The Vintage Automobile Club of Ocean County, NJ welcomes you.
In 1975, a co-worker bought a Sony Betamax Console for $2495.00. He bragged incessantly how he could now
watch movies at home with no commercials. I admit, I was jealous. I wanted a Betamax too. But I could
never afford so much money. Then, the following year VHS was introduced along with a VCR. Still, this
PB (poor boy) couldn’t afford a VCR (video cassette recorder) to play a VHS (video home service) so it
was TS for me. It wasn’t until 1980 that the price of a VCR came down to $400. We bought one.
Suddenly my whole life changed. Imagine the convenience of inserting a VHS tape into a machine and sitting
back to watch an uninterrupted movie on our 19” portable TV. As my father used to say, “What will they think
of next?” And all you had to do was to drive to the nearest video store, search the shelves for a half hour
for that perfect movie, pay two dollars, drive home, insert the tape into the VCR and enjoy (?) the romantic
comedy your wife picked out. And the next day, all you had to do was to drive back to the video store and
return the tape. Woe unto you if you were a minute late because you now had to pay a late fee of the exact
price you rented the tape for. And God forbid you didn’t rewind the tape when you were finished. That cost
you another dollar. Be kind, rewind, became the battle cry of every former banker, lawyer, marketeer, or
other professional big shot who figured they’d quit their jobs and make a killing renting video tapes to a
movie crazed society, most of whom were turning their households into a mini Sodom and Gomorrah.
Over time, renting movies gave way to the Dish, or Netflix, or some other cable provided convenience where
all one had to do was point the remote at the TV and you had 300 channels to choose from, and of that 300
channels, you only watch four because you’ve already watched all those other TV shows and movies. For years
I was happy watching TV on a now expanded 27” screen with the sound emanating from whatever speakers that
were built into the TV. I thought, ‘What could be better?’ Well, technophobe that I am, I needed my sons
to point out the error of my ways. Now when I watch TV, I am surrounded by speakers. They’re in the walls
and the ceiling, and there’s some box called a sub-woofer that makes me think a thunder storm is
approaching—all the time! And the TV screen? Seventy inches! When I used to sit in the back seat of my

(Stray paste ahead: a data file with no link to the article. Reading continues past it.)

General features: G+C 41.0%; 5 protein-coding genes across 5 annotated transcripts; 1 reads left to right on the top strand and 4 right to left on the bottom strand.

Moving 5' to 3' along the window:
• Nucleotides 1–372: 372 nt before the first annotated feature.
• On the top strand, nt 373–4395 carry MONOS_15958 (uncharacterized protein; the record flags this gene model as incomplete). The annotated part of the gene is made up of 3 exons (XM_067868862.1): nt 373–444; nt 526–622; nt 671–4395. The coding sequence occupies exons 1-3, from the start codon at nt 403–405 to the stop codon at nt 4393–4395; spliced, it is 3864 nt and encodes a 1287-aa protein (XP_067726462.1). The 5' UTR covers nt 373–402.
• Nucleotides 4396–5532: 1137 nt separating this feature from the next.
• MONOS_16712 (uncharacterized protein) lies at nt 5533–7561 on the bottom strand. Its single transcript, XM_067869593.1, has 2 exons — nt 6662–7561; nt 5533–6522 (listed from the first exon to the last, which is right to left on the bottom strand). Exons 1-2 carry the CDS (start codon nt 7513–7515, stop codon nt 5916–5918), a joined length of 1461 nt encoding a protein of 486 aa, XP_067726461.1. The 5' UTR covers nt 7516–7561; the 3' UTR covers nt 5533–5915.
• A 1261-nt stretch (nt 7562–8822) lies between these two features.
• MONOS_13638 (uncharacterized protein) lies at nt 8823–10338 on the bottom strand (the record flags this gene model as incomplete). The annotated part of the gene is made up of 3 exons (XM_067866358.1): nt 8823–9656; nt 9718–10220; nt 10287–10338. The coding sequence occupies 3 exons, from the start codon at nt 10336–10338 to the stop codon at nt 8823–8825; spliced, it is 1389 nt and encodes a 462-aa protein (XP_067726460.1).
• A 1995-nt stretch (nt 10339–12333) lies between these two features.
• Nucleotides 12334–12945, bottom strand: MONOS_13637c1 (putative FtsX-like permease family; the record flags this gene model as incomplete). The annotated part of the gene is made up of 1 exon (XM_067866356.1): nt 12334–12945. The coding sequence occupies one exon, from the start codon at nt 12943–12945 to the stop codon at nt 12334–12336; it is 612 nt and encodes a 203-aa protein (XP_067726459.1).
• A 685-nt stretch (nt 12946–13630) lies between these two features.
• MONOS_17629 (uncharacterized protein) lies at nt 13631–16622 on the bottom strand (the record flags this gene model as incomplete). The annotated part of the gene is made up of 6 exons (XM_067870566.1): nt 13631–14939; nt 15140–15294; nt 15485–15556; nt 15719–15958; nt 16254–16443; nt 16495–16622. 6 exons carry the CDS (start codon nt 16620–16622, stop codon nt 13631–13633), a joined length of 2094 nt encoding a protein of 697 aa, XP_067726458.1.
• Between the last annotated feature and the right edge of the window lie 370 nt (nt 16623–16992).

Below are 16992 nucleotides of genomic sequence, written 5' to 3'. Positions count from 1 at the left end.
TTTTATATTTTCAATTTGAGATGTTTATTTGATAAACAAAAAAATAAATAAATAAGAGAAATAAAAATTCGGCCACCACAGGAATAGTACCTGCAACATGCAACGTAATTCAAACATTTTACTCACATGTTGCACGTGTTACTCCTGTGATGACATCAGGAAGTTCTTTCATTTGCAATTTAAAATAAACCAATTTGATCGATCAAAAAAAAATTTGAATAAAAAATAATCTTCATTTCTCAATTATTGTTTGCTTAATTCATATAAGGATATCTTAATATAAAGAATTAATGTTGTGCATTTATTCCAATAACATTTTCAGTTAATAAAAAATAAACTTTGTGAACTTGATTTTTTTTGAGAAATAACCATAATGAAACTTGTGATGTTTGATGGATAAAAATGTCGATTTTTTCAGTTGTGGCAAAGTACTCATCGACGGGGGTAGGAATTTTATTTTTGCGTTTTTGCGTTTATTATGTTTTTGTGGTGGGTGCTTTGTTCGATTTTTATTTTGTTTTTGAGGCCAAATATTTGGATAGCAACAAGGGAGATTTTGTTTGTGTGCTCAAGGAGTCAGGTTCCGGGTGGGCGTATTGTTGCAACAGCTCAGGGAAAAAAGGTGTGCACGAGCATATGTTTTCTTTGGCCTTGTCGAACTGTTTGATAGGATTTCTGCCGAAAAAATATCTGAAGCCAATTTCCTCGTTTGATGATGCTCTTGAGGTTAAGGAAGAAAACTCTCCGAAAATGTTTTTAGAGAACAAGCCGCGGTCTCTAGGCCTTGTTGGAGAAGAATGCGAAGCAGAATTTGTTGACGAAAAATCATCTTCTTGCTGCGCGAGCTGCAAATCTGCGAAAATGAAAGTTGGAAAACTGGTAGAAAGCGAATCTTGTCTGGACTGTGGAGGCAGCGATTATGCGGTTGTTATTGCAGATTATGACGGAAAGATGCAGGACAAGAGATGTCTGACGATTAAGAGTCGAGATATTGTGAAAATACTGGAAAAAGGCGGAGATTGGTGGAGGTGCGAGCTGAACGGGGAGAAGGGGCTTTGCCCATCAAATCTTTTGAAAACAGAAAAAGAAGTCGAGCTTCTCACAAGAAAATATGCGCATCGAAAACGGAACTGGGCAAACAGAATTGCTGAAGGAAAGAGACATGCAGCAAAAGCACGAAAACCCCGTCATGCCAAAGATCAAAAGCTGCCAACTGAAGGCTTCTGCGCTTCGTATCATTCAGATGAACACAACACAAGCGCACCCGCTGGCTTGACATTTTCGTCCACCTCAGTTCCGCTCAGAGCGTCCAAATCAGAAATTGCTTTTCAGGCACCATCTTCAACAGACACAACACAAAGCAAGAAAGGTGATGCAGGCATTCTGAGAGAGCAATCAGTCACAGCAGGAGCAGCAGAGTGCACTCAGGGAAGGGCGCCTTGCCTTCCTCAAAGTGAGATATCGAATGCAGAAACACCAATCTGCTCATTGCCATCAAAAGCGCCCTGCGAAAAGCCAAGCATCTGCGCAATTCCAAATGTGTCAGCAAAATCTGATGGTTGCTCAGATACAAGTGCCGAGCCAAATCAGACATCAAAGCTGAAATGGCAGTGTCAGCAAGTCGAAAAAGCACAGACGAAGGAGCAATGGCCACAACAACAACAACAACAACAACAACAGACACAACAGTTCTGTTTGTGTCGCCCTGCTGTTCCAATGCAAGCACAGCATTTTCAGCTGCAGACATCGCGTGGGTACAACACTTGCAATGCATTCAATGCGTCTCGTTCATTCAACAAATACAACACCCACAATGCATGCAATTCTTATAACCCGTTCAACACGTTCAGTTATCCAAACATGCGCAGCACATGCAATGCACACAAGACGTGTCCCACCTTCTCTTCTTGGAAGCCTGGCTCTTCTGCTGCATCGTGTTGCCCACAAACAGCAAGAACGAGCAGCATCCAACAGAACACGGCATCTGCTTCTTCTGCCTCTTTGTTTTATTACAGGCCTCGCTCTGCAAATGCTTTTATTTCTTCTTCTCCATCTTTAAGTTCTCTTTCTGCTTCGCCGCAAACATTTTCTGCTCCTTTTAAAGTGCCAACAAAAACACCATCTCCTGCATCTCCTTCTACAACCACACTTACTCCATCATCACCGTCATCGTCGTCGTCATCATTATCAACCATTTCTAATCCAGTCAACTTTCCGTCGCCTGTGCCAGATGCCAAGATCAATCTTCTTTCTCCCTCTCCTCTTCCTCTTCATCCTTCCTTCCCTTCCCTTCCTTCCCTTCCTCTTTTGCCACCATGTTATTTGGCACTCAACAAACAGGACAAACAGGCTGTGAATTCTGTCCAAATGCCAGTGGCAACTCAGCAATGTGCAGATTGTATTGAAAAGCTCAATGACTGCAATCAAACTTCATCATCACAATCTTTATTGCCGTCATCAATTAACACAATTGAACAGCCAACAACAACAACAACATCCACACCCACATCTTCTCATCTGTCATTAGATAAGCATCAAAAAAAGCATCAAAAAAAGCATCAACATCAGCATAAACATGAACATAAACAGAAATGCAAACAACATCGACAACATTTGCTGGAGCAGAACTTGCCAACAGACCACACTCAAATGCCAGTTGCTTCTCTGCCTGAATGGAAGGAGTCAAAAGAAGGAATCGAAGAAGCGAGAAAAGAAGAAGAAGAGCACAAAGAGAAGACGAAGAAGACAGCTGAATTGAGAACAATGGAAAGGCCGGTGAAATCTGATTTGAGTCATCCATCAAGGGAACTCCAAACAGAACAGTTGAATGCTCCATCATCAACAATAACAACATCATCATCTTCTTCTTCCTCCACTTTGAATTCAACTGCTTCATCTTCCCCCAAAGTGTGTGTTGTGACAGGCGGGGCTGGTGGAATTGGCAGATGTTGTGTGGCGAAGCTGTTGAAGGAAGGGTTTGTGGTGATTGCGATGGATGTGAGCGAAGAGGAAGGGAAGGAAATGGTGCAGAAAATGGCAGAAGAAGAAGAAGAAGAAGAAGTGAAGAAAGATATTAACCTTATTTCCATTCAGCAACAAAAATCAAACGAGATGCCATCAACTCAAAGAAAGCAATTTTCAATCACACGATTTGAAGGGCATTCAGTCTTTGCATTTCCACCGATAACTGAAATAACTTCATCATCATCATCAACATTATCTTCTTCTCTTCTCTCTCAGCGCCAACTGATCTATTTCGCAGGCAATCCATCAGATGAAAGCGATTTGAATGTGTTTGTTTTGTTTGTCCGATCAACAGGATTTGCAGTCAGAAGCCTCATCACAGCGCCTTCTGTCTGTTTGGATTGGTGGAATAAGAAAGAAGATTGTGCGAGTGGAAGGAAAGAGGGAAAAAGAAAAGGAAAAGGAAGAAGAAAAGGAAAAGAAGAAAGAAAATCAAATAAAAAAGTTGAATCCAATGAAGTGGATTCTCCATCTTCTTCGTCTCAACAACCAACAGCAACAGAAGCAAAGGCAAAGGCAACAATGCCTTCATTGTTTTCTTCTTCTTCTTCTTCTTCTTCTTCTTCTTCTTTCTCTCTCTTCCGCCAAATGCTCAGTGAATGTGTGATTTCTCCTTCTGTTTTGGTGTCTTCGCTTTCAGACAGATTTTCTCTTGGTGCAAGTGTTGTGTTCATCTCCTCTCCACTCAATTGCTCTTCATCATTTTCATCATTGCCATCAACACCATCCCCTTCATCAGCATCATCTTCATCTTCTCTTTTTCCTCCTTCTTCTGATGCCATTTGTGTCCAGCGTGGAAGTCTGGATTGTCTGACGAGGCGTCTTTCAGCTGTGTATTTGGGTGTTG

father’s 1939 Plymouth at the Livingston Drive-In I saw less than I see now.
Well, enough about TV. Let’s talk about computers; or, let’s not. I don’t know anything about computers.
I use one; all the time. I’m typing this letter on a computer. And my computer is so smart. It tells me when
I misspell a word or when I use incorrect grammar or syntax. I can use my computer to talk to my friends,
or to search for that much need car part like a muffler bearing or a piston return spring. I can travel
the world via google earth, and even see what my house looks like from outer space. I hope my neighbors
don’t look at my yard. And again, if it weren’t for my kids, I’d be sitting in front of the computer
yelling things like, “Turn on You Tube!” I think it’s actually against the law for someone to buy a
computer unless there are kids in the house to instruct you, over and over, on how to get past the on/off button.
In the space remaining, I want to mention other technological advances I’ve known in my lifetime. Cell phones,
ATM’s, color TV, personal computers, microwave ovens, frost free freezers, grocery scanners, 24 hour television
programming, Viagra, (I just put that one in to see if you were really reading this) and most importantly,
the one invention you could never do without, and one that above all others, you would never give up: the
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John Mahoney - President
Gary Stabile - Vice President
Denny Derion - Secretary
Everett Ross - Treasurer
Marge Kurtz-Cusack - Sunshine
Denny Derion - Membership
Bill Bottorff - Editor
Rob Mahoney - WebMaster
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TOMS RIVER, NEW JERSEY 08754-1135
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